Lawrence Welk has a place in the U.S. cultural history of the 1950s and 1960s, but building a tourist attraction around his legacy is an exercise in futility.
The State Historical Society of North Dakota is considering buying the boyhood home of Lawrence Welk, though some worry the farmstead may not draw many tourists because most of the famed champagne music bandleader’s fans have died or will do so soon.
So the organization proposes to use Welk’s home in the tiny town of Strasburg to also highlight the importance of agriculture and the region’s German-Russian heritage.
“Even with the Welk legacy aside, it’s history worth preserving,” said Sen. Robert Erbele, R-Lehr, who successfully fought this year to include funding for the bandleader’s birthplace in the historical society’s budget.
The idea comes two decades after Congress earmarked $500,000 to develop a tourist industry in Strasburg, including a museum of German-Russian heritage to draw visitors to Welk’s birthplace. Embarrassed lawmakers later withdrew the money when the idea was mocked nationally as a symbol of wasteful spending.
Merl Paaverud, director of the historical society, said the agency’s board meets July 12 and may decide whether to spend $100,000 on the six-acre parcel that includes the home where Welk and his seven siblings were born. The property is still owned by Welk’s extended family and includes a barn, summer kitchen, granary, buggy house, blacksmith shop and outhouse.
The home, about 75 miles southeast of Bismarck, has been on the market since last fall.
“It’s not a done deal,” Paaverud said. “We’ll be taking input from people, locals and interested parties.”
Sen. Joe Miller, R-Park River, said he’s a fan of the North Dakota-born bandleader — but he doesn’t think the state should foot the bill for Welk’s birthplace.
“It’s just less money we could put toward tax relief, roads or whatever,” Miller said.
North Dakota’s newfound oil wealth has placed unprecedented demands on lawmakers for spending, from the mandatory to the absurd, Miller said.
“Just because people think we have lots of money people think they can come at us with ridiculous requests,” he said.
Welk’s nieces, Evelyn Schwab, 84, and Edna Schwab, 80, have given tours of the farmstead since it was restored with private funds in the early 1990s. Welk donated about $140,000 for the restoration before his death in 1992 at age 89, Evelyn Schwab said.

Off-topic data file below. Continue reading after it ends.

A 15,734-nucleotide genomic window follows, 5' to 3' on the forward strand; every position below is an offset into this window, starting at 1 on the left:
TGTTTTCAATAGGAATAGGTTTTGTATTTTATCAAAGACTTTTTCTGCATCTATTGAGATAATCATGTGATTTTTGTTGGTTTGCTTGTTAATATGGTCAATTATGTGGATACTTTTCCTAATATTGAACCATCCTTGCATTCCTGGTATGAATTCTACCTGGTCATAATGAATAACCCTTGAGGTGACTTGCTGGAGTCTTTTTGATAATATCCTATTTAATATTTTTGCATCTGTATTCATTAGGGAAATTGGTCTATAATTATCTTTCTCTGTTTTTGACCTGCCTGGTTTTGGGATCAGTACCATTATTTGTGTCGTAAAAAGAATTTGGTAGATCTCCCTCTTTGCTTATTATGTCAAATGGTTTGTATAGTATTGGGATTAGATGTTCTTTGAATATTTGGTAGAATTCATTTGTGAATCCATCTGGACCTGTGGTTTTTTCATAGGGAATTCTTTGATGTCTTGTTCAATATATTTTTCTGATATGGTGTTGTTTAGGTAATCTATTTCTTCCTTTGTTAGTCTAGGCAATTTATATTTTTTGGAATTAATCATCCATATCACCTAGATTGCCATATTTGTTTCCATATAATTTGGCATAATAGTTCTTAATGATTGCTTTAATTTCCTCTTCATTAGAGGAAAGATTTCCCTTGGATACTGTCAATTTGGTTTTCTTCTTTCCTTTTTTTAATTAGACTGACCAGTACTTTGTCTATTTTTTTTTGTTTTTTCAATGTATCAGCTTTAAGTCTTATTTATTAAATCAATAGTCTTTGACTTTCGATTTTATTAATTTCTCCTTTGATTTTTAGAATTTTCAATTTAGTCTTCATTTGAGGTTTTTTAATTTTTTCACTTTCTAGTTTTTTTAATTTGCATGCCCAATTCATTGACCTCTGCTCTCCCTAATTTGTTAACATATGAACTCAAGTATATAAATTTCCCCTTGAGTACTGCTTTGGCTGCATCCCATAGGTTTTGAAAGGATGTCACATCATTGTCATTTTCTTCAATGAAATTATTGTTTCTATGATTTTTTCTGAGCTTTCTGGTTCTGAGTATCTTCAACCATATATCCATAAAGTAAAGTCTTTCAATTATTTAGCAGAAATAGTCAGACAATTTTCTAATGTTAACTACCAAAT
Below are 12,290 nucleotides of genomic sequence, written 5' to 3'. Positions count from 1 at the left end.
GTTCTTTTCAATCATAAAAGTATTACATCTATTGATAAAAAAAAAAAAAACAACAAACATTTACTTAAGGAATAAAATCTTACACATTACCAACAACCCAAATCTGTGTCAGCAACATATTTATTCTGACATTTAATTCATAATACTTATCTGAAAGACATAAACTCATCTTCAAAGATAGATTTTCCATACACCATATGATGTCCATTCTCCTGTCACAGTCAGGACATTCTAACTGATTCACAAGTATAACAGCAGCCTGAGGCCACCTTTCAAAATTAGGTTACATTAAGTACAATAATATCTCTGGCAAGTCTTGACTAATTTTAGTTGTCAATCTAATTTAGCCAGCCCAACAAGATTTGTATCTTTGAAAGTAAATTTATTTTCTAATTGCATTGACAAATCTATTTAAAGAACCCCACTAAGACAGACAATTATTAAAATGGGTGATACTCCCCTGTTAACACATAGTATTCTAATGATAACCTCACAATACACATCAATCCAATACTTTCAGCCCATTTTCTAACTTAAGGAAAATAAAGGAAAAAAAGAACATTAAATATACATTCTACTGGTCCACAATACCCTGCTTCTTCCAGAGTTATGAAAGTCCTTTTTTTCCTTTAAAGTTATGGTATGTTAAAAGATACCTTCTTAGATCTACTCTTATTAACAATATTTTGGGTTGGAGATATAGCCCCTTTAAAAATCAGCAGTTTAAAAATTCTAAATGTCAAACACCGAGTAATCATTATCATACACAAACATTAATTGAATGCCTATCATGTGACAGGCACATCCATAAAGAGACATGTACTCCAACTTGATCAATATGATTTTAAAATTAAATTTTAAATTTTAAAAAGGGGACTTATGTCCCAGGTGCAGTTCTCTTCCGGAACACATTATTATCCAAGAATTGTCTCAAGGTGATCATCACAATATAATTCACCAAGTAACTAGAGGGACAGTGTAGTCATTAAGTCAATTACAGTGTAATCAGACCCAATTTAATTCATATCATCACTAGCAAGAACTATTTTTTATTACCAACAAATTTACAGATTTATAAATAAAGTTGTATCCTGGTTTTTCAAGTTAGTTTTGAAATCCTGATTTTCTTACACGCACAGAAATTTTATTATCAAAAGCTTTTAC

Though Welk returned home often, “He never lived to see the place restored,” she said. “That was the sad part.”
Not a fan of farm life, Welk left North Dakota when he was 21 after performing at barn dances and other community events. His big break came when ABC picked up his eponymous television show in 1955. The show, famous for its bubble machine and Welk’s phrases “Ah-one, an’ ah-two” and “wunnerful, wunnerful” in his German accent, ran until 1971 and is still shown in reruns.
The Schwabs said Welk’s farmstead drew more than 7,000 people in 1992 but attendance has slipped to about 500 last year.
“For the first few years, we were swamped with people but as the years go by attendance has dropped — younger kids have their own types of music now,” Evelyn Schwab said. “If it wasn’t for reruns, it would have died out a long time ago.”
The Schwab sisters and Sen. Erbele, whose district includes Strasburg, said the state’s purchase of the farmstead would preserve Welk’s musical legacy and bring in much-needed tourism dollars.
“We think $100,000 is a drop in the bucket for the state,” Evelyn Schwab said. “It would help with economic development because we’re not benefiting from the big (oil) boom out west.”
Visitors still trickle in to see Welk’s home but many are at least as old as the 80-something Schwab sisters. Fans from Canada and Alaska visited this week, along with an elderly Iowa woman who’d always wanted to see where Welk grew up.
“She cried when she arrived and said, ‘I cannot believe I’m here,'” Edna Schwab said.
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Photo credit: In this Oct. 10, 2002, file photo Edna Schwab walks toward the front door of the Lawrence Welk farm house in Strasburg, N.D., where Welk taught himself to play accordion. Will Kincaid / Associated Press